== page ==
Nobody expected Sen. Scott Wiener’s SB 827 to bite the dust so quickly. The controversial bill overriding local zoning power around transit stations had received so much publicity nationwide that everybody thought it had legs, even if Wiener had to amend it pretty significantly to get it through. Jonathan Chiat in New York magazine talked about how the bill was “the great test for progressive politics”; it even got some publicity in Houston.

Indeed, just two weeks ago, I told the assembled planning commissioners of California at a League of California Cities event in Monterey that they had to get ready because “something like” SB 827 was coming down the pike.

And yet we were all wrong. The bill failed its first committee test this week and now it’s dead for this year at least. There will be a lot of post-mortems as to why this happened. But the important question is: Will SB 827 – or something like it – be back next year? And if so, what are the odds of its success?

I can’t say for sure what a future SB 827 – or a package of bills designed to promote housing – might look like. But I will say this: In the last two years, Wiener has succeeded in transforming the entire policy debate about housing in California. He’s done it by taking a well-documented issue that nobody wanted to face and moving it forward with provocative bills that nevertheless seems to have a chance of passing.

His SB 35 last year passed in part because it was part of a larger package of housing bills and because – though it encompassed the same general idea of overriding local zoning to build housing – it was more limited in scope. As we documented not long ago, SB 35 has already given developers more leverage in both Berkeley and Cupertino.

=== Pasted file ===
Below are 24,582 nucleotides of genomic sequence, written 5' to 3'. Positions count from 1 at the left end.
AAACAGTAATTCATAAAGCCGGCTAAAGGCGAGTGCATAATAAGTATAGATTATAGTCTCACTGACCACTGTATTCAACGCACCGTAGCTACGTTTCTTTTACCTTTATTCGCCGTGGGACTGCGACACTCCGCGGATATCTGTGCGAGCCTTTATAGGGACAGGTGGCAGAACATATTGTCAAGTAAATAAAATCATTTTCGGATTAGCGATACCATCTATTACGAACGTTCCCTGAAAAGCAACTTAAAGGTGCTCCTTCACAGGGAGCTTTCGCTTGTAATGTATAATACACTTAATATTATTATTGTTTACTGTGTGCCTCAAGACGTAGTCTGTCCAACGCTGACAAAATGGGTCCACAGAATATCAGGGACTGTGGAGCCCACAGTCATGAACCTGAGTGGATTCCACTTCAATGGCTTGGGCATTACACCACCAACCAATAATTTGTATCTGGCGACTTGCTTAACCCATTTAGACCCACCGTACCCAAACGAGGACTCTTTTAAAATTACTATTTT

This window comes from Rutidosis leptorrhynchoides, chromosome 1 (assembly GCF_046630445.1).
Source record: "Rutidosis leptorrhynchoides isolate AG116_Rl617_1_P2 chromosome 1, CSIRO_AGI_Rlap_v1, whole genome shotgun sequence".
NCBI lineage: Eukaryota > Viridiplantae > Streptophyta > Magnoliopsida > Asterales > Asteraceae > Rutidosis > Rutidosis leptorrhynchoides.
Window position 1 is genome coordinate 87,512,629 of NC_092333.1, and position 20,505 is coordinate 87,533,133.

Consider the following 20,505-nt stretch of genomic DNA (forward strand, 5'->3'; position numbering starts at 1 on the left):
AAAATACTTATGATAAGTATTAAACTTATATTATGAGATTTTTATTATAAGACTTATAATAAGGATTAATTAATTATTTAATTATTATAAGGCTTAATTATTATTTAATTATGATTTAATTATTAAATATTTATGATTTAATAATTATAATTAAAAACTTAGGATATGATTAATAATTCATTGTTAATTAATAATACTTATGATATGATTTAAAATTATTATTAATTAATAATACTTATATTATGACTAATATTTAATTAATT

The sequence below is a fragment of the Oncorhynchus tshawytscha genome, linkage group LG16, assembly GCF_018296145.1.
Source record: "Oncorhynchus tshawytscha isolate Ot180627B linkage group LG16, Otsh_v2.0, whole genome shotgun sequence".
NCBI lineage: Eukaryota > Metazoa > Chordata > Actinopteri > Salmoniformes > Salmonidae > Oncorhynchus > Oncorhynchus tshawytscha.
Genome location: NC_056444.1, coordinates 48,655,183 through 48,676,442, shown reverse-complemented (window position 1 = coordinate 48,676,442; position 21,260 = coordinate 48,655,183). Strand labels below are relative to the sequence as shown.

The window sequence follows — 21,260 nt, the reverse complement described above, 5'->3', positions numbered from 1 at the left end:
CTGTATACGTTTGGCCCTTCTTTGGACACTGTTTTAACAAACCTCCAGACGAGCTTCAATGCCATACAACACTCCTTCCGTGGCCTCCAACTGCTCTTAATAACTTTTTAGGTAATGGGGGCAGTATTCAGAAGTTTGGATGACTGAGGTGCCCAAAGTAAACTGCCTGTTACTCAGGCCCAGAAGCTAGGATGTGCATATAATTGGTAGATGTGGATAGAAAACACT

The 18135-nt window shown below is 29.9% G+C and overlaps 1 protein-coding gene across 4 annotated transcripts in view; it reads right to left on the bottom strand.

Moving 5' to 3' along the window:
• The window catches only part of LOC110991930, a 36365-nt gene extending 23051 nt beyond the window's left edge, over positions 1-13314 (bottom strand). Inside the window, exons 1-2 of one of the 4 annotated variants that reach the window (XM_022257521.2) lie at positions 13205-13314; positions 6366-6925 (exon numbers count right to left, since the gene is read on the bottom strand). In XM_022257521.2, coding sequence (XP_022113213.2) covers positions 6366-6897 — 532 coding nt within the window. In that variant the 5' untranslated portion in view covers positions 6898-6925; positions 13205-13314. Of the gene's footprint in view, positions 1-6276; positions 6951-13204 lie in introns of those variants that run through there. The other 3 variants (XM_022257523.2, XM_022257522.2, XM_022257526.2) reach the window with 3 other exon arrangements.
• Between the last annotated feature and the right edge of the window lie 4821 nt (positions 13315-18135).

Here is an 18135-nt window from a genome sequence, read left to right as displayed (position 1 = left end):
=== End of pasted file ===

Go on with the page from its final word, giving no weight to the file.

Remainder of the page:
But SB 35’s success, coupled with SB 827’s failure, points to a couple of strategies that seem to increase likelihood of success for a local override bill. The first is limiting the override to affordable housing. And the second is tethering the override to the housing element. Developers can use SB 35 only in cities that have not met their production goals under the housing element – though, practically speaking, this means virtually all cities in the state.

That’s why it’s important to keep an eye on Wiener’s other major bill – SB 828, which would essentially require cities to double the amount of housing they zone for in order to account for the existing shortage of some 2 million housing units across the state. (Liam Dillon in the Los Angeles Times recently provided an excellent overview of the bill.)

Unlike SB 827, SB 828 is still alive. It may be just nerdy and obscure enough to pass – and that will change the world of housing even more, at least for local government planners around the state.